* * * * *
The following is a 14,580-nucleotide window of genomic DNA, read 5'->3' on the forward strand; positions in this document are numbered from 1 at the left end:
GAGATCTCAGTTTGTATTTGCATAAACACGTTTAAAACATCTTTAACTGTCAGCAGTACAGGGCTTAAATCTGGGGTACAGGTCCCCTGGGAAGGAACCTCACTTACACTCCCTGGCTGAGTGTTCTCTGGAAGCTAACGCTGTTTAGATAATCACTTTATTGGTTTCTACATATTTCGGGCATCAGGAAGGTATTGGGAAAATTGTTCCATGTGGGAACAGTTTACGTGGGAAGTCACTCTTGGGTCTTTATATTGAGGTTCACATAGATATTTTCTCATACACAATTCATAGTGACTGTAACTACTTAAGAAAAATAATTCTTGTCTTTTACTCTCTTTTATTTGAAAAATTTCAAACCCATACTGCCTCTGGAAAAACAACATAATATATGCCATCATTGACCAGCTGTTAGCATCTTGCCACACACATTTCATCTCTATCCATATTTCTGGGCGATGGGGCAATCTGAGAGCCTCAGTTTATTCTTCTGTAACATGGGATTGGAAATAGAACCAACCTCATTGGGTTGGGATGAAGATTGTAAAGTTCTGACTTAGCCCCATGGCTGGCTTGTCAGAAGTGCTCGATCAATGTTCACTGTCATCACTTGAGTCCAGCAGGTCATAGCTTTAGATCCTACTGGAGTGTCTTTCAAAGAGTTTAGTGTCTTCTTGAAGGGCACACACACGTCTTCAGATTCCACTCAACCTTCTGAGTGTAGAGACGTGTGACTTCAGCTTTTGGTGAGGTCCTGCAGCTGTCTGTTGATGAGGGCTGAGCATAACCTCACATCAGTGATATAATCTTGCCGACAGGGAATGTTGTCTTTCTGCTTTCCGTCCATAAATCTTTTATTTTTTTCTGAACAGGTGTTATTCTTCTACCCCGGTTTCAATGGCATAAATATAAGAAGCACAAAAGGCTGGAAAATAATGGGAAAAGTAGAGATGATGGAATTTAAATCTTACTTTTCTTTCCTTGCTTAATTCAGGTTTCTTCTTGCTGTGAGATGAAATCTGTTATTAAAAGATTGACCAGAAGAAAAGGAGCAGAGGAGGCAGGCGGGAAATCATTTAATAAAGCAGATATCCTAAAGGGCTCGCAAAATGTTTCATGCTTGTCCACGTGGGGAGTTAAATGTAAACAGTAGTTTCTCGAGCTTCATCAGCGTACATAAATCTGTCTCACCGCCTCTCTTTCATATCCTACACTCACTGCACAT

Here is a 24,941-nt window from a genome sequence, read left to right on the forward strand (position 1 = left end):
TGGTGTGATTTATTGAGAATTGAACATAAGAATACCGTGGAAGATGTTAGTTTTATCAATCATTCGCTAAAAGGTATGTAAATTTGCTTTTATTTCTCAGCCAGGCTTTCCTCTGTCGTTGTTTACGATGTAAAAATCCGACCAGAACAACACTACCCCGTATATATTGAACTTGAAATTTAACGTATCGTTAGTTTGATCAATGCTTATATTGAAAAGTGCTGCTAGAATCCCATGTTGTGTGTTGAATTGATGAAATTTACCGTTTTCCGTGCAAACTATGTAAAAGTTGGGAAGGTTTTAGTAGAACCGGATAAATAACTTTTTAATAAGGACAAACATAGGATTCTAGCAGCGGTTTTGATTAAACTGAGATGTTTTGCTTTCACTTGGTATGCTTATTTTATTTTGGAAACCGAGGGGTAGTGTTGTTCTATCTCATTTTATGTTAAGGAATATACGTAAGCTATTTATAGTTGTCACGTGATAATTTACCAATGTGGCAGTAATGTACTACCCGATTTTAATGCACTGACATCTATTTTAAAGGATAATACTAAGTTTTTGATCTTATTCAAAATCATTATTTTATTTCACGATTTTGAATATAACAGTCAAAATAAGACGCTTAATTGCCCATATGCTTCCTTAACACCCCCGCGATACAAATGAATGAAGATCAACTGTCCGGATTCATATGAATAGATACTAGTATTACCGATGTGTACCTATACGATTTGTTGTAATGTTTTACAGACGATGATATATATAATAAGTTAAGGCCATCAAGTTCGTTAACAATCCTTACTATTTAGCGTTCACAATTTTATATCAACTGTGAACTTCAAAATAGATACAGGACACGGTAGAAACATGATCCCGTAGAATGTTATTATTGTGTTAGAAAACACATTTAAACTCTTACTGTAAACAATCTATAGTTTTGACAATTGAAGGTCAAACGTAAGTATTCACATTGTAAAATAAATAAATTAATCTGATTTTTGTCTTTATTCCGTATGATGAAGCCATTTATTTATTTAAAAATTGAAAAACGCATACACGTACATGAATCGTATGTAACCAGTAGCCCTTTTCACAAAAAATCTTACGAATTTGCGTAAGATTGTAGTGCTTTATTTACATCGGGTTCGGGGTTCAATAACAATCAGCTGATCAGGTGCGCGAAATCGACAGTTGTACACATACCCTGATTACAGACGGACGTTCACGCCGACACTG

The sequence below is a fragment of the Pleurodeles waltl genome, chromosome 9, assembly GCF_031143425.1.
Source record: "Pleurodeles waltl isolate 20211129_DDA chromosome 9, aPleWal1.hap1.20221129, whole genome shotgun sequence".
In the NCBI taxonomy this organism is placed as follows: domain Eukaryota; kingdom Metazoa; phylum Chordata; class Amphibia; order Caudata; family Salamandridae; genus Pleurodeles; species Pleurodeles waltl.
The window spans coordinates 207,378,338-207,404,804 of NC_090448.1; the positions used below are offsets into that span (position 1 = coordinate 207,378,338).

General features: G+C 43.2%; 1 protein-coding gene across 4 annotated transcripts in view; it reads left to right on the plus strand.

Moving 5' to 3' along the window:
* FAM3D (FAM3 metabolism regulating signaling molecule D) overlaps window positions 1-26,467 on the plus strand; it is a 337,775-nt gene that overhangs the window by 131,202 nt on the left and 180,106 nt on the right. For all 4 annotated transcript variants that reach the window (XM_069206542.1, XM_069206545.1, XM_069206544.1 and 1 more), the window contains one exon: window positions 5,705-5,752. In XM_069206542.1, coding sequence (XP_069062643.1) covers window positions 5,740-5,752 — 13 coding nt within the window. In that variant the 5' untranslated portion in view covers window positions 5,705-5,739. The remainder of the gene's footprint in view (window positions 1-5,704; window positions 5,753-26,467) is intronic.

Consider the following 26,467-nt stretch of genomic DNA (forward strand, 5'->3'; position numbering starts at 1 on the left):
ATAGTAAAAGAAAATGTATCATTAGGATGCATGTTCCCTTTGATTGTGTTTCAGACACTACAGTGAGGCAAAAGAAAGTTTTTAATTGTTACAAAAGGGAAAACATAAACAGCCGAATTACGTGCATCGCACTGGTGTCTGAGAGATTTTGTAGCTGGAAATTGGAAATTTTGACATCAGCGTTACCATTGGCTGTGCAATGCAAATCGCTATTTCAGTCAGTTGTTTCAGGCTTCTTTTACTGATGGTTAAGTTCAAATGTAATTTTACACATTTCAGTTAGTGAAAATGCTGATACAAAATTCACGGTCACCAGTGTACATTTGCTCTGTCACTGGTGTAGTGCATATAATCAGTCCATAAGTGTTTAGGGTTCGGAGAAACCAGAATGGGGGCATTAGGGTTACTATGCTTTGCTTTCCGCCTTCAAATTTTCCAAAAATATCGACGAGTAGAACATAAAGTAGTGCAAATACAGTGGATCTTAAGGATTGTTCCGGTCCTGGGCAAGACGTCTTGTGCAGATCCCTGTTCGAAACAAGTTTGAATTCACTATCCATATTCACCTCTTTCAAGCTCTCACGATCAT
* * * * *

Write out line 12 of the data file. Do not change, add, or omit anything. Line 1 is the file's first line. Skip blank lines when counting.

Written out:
Consider the following 26,467-nt stretch of genomic DNA (forward strand, 5'->3'; position numbering starts at 1 on the left):